Grace could see I was losing my patience last night, so she worked extra hard on her zone (kitchen this month) and danced around on wet towels to get the floor nice and shiny.  Then she gave me a neck massage and entertained me with at least 50 cartwheels up and down the living room. 

Ethan has totally taken responsibility for Spencer.  He made him a little snack yesterday after his nap, he makes sure Spencer shampoos his hair in the bathtub, and he teaches him all about Legos and car tracks.  Even though they're noisy little boys, it's just sweet to watch them together.

Alia is like a second mother to the younger children, and when I've been dizzy and head-achey, she's said, "Mom, go lie down.  I've got this."

And she does.

Sometimes life feels heavy.  I know that.  But quite honestly, if I had to choose between a new dryer and a family of best friends, I'd hang laundry in the kitchen any day.


Tuesday, November 13, 2012

The Good-Day-Bad-Day Cycle

Yesterday I wrote a bit about my "perfect" day in Long Beach.  And it was.  A beautiful gift from God during a challenging time in my life.  I wrote about it because I knew it was a blessing, and I didn't want to forget the feeling of that time with my friend Sarah and my family.

But then today was hard.  I woke up sick, and I've been wearing my non-exercised-in exercise clothes the whole day, trying to rest when I can and getting a few little tasks accomplished here and there (I did get the podcast up!). 

I feel "blah."  No energy.  Prone to discouragement. Inclined to cancel everything in my life and just give up.  (You know that feeling?)

Tonight when I was lying still on the couch while my children were cleaning their zones, Eric said, "Honey, you know I think you're beautiful, but right now you look like death warmed over." 

At least he's honest.   :)

Then I thought I should probably take a moment to record this "down" day to bring balance to what I posted yesterday.  But I realized I already wrote this exact post two years ago!

And this is part of a comment from my friend Amy that struck me:

I think part of the reason that we like to hear about others' "awful days" is because of the all-important empathy factor and the "we're-all-in-this-together" factor.

I've heard SO many mothers express discouragement because of what appears to be our fear of not measuring up~but after talking with them I find it seems to be more of a fear of opening up about the current realities we're dealing with. We're afraid it will come across as complaining, or expose us as the only one lacking in one way or another--when in reality it just means we're human (and for some of us that's scary). 

So for any of you wondering if you're alone in your humanness today, let me assure you that I'm right here with you.  Life is a cycle of good days and bad days.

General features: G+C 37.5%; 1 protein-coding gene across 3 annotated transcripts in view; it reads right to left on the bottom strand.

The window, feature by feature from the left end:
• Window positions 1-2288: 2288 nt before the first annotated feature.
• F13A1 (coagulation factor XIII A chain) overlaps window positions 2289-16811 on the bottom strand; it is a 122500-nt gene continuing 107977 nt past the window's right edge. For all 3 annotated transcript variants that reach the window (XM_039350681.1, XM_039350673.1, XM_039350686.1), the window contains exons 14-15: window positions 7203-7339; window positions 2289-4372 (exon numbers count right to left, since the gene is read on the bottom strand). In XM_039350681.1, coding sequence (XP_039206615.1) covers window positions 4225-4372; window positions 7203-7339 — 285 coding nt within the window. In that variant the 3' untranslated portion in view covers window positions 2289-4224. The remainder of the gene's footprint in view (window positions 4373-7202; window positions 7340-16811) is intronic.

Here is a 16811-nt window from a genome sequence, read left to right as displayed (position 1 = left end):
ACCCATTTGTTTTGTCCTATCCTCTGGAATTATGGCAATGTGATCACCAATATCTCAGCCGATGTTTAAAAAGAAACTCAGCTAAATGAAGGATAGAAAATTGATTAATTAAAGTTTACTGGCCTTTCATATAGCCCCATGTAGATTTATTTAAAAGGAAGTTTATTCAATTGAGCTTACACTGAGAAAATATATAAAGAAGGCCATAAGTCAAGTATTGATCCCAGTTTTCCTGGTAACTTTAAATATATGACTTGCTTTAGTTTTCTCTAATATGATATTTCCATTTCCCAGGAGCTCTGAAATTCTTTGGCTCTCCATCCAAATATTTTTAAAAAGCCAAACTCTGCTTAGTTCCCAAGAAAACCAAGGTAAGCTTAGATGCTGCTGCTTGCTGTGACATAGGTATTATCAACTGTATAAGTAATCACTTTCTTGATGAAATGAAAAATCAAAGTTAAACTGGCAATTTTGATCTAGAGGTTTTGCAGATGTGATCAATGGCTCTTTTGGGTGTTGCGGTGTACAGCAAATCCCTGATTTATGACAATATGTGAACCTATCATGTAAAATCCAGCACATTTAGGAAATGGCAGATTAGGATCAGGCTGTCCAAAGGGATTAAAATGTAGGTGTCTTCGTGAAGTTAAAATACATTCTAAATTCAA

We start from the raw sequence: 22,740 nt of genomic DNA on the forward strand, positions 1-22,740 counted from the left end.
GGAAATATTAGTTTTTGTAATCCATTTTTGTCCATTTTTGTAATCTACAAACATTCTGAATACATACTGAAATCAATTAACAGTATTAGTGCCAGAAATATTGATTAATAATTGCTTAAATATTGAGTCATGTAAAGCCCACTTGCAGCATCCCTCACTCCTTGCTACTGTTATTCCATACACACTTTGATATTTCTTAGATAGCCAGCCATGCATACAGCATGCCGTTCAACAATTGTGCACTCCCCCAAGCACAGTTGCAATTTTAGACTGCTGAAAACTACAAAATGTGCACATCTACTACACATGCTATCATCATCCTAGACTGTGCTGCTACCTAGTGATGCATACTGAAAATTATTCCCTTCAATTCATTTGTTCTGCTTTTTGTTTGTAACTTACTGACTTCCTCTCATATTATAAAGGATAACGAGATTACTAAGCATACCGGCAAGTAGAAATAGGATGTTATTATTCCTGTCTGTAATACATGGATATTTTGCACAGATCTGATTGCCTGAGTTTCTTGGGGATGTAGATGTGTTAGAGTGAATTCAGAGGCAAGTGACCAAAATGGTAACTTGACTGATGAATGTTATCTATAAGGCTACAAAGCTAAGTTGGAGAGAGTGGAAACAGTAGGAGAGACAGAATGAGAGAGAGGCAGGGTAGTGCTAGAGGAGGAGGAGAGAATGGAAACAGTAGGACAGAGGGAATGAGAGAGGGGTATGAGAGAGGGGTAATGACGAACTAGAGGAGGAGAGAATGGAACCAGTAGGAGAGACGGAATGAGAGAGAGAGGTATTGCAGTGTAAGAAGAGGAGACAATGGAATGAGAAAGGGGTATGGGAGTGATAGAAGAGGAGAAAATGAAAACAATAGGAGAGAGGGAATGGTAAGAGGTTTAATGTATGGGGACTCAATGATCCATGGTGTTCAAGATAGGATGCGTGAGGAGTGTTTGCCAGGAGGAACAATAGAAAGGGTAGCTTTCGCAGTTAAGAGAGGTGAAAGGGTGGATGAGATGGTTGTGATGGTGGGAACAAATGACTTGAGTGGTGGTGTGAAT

Sometimes my hormones get the best of me. 

Sometimes I get these crazy rashes on my stomach when I have too much anxiety. 

And sometimes I simply can't get things together because of heavy decisions weighing on my mind.  (That's how I'm feeling right now.)

I'm going to get to bed soon, but as long as I'm opening up here, perhaps I could share one more thought that's been running through my mind.

I'm trying to figure out exactly what I need to be doing with Power of Moms.

Those who know me and Saren understand how much it takes to keep this site going.  We have an amazing board of moms who donate thousands of hours to this organization, and we certainly couldn't do this without them, but it still requires daily effort (sometimes a LOT of daily effort) to manage all the little details that go on behind the scenes. 

And lately I've been feeling stretched too thin.  My emails are piling up, and it's taking more and more effort to get through them all.  I need quiet, uninterrupted time with my husband.  My girls are at that age where they really want to talk.  And I really want to talk WITH them.  Ethan desperately wants me to play Legos with him, and Spencer can't get enough story time. 

Our dryer broke halfway through the weekly laundry job this week, there are TONS of ants in our dishwasher (can't seem to get rid of them), and my throat is hurting so badly right now that I can barely think.

And so I'm trying to figure out what specific Power of Moms roles and activities need to be my priority--and which ones can be dropped, delegated, or deferred.

Saren and I keep going with this because it really is making a difference for mothers and families out there.  Not everyone wants or needs The Power of Moms, but we get emails every single day from moms who are grateful for this community.  We both feel like this is part of our life purpose.  But we still need to figure out how to make the work on the site actually work with our families.

I remember reading a fantastic mom-book back in 2002, when I was just starting out.  On the back of the book, it listed a website I could visit.  I enthusiastically ran to the computer and typed in the url . . . only to find that the site had been taken down, with nothing left in its place.

Seeing the look on my face, my husband asked, How do you feel? 

Like I've been abandoned.  I replied.